It is now over 80 years since World War II began. As the number of those who served in the war diminishes, more and more first-hand accounts of the war are lost. Pupils in school today can no longer ask their parents or grandparents what they did during the war. Pupils would now have to ask their great grandparents and great, great grandparents. Any survivors of the war-years would be octogenarians, nonagenarians and centenarians.
The wealth of knowledge of people who lived during the Second World War is disappearing, but the young of today can still take a fascinating journey into their family’s past.
There is no longer a direct connection to the history of the events of World War II for pupils. For many, it is textbooks doled out in a lesson. Using research into their family history will enable pupils to relate to real people who were called upon to do a difficult and sometimes terrible job.
On their journey, pupils will discover the enormous array of resources within their own homes, starting with sepia-tinted photos, diaries, letters and sometimes a family bible. This is the starting point that will help to organise and direct young researchers towards the resources available on the Internet. Helping pupils to gain an insight into those who lived, served, died and survived goes some way to ensuring that we all never forget the price we pay for the freedoms we enjoy.
World War II Project Overview
The WWII resources in these plans include instructions, activity sheets, information fact-sheets, research resources and images to support the lesson plans and activities.
‘Sadako Sasaki’ text
The real-life story of one inspirational young girl and the effects the bombing of Hiroshima had on her short life.
Activity 1: Card sort and research exercise
Students identify events leading to World War II and their links to World War I.
Includes instructions and:
- Activity sheet 1a – Student introduction
- Activity sheet 1b – Date and event cards (to cut out and distribute)
- Activity sheet 1c – Student grid
- Activity sheet 1d – Answer sheet
Activity 2: Causation sort
In this activity, pupils use the historical event cards from Activity 1 to discuss whether the event is a long term cause, a short term cause or if it’s the trigger event. This cumulative learning approach enables students to connect their new learning to their current understanding. Students then write an explanation of the events leading to World War II. Includes instructions and:
- Activity sheet 2a – Student introduction
- Activity sheet 2b – Student worksheet
- Activity sheet 2c – Explanation writing help sheet
Activity 3: Report writing
Students write a report detailing the events that led to war. Includes instructions and:
- Activity sheet 3 – Report writing help sheet
Activity 4: The home front
This activity requires students to use investigative skills to discover the importance of the home front and its impact on the war effort. Includes instructions and:
- Activity sheet 4a – Student introduction
- Activity sheet 4b – Sources
- Activity sheet 4c – Student worksheet
Activity 5: Multimedia presentation
Students analyse and evaluation information about different aspects of the home front and present it in a multimedia manner. Includes instructions and:
- Activity sheet 5 – Student introduction
Activity 6: Researching family history
For this activity, students use research skills to discover ancestors/relatives who may have taken part in or grown up during the Second World War. Includes instructions and:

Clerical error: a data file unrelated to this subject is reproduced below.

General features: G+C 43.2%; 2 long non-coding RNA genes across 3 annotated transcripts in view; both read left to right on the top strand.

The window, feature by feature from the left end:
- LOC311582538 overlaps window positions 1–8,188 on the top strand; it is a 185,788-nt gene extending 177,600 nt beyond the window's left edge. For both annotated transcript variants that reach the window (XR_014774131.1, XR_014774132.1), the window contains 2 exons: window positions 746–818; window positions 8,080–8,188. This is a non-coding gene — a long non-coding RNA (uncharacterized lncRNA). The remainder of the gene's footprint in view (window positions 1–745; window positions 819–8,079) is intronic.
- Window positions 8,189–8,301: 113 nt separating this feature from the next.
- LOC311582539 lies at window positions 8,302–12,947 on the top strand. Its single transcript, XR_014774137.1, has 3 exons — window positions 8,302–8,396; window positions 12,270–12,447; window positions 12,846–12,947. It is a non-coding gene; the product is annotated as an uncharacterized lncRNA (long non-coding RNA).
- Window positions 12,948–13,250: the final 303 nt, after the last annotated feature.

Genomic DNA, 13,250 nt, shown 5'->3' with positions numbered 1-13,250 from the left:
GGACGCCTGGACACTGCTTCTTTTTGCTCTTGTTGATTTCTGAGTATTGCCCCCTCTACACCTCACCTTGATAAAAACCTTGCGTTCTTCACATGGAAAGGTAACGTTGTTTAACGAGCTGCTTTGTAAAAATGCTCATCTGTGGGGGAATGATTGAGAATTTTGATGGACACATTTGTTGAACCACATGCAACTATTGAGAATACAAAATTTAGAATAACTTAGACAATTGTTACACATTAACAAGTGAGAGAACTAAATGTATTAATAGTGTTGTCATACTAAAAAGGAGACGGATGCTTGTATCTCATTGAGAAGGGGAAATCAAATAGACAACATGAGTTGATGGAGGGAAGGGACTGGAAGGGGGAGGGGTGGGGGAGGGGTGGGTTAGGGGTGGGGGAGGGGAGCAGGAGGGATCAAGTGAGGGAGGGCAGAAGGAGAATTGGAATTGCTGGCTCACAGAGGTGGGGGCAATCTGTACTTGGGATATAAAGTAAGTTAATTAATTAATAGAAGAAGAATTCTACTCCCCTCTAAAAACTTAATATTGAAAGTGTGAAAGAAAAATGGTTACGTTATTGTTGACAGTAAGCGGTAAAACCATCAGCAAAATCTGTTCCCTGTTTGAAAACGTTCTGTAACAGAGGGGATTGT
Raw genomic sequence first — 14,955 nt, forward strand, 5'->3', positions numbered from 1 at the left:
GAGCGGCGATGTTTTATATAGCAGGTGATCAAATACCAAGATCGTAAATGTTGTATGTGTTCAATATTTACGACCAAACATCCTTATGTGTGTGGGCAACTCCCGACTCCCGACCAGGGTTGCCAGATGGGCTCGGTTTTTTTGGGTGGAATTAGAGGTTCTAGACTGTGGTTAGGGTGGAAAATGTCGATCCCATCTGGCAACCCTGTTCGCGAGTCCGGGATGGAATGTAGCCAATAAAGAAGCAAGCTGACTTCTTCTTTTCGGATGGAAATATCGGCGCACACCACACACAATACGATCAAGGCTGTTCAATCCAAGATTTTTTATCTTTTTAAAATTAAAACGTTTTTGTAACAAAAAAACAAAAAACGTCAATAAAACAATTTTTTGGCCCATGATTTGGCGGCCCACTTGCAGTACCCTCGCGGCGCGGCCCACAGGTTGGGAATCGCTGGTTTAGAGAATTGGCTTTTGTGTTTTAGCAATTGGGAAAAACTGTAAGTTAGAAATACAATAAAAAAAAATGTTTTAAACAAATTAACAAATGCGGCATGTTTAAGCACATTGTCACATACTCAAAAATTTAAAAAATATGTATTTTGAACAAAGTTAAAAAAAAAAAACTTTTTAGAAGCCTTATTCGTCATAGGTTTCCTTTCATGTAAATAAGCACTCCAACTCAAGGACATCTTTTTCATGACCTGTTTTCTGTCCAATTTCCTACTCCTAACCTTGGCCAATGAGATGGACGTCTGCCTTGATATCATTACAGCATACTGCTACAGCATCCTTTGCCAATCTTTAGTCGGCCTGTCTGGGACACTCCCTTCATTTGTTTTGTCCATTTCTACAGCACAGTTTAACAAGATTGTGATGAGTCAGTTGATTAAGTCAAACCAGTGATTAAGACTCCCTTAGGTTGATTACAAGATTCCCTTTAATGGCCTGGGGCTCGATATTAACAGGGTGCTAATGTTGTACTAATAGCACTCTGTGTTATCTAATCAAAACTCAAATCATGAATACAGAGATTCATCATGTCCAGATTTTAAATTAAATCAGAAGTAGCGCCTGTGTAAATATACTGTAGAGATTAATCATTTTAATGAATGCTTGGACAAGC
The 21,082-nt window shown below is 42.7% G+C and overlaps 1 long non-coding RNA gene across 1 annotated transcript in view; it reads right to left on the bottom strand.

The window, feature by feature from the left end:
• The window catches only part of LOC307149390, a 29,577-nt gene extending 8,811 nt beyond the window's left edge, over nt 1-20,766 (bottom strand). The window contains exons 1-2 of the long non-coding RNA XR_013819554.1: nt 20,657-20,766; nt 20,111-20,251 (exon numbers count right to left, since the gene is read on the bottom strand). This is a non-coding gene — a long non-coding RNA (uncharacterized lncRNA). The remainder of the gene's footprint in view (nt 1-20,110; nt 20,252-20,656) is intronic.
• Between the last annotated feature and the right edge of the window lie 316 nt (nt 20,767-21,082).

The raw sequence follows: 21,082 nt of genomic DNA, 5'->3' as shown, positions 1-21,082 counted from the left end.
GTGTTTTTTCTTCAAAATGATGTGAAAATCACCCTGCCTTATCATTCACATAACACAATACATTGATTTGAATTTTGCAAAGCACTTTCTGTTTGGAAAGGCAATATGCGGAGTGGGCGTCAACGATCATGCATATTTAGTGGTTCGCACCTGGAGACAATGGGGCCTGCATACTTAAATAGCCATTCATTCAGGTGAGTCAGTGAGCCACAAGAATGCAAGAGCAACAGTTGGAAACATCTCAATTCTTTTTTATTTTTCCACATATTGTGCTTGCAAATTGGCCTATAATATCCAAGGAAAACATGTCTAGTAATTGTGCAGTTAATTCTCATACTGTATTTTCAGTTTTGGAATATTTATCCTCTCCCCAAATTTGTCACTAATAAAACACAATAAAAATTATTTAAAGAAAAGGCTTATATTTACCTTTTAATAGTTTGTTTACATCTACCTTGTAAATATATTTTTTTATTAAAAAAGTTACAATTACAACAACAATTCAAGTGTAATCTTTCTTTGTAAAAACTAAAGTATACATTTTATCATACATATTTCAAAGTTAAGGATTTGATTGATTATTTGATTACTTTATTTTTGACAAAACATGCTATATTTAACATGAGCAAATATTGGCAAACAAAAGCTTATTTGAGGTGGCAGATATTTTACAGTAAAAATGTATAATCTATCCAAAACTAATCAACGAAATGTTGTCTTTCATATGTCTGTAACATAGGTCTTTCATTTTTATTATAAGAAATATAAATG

- Activity Sheet 6a – Student introduction and guide
- Activity Sheet 6b – Information collection sheet
- Activity Sheet 6c – Pedigree chart template
- Activity Sheet 6d – Pedigree chart example
- Activity Sheet 6e – Circular pedigree chart
- Activity Sheet 6f – Circular pedigree chart example
- Activity Sheet 6g – Family tree example
- Activity Sheet 6h – Brainstorm template
- Activity Sheet 6i – ‘My wartime relative’ information collection sheet
- Activity Sheet 6j – Life on the front line interview prompts
- Activity Sheet 6k – Life on the home front interview prompts
- Useful websites sheet
Activity 7: Can the bombings of Hiroshima and Nagasaki be justified?
Students undertake a historical, philosophical and moral investigation into the bombings of Hiroshima and Nagasaki to come to an informed opinion on whether the US should have dropped the atomic bombs. Includes instructions and:
- Activity sheet 7a – Student introduction
- Activity sheet 7b – Hiroshima before and after the bombing
- Activity sheet 7c – Detonations of the atomic bombs
- Activity sheet 7d – The effects of the atomic bombs (Warning: Contains graphic images of survivors of the bombings)
- Activity sheet 7e – Enola Gay and Bockscar
- Activity sheet 7f – Statistics
- Activity sheet 7g – Eyewitness accounts
Activity 8: Reading the text
Students take on a reading role and read the text ‘Sadako Sasaki’ from that perspective, contributing to a group record sheet. This activity encourages active thinking and reading and encourages students to work collaboratively, but independently. Includes instructions and:
- Activity sheet 8a – KWL grid
- Activity sheet 8b – KWHL grid
- Activity sheet 8c – Group roles cards
- Activity sheet 8d – Lotus diagram template
- Activity sheet 8e – Mandala collection sheet
Activity 9: P4C enquiry
Conduct an enquiry based upon questions raised by the pupils, related to and about the text ‘Sadako Sasaki’. Students identify a key issue which had arisen for them out of their study of the text to explore in depth. It is highly likely that the pupils’ lines of enquiry will focus on ethical issues and issues of social justice. Includes detailed activity instructions and guidelines.
Conflict and genocide
A compilation of thought-provoking websites and online resources to support teaching about war, conflict and genocide across the curriculum.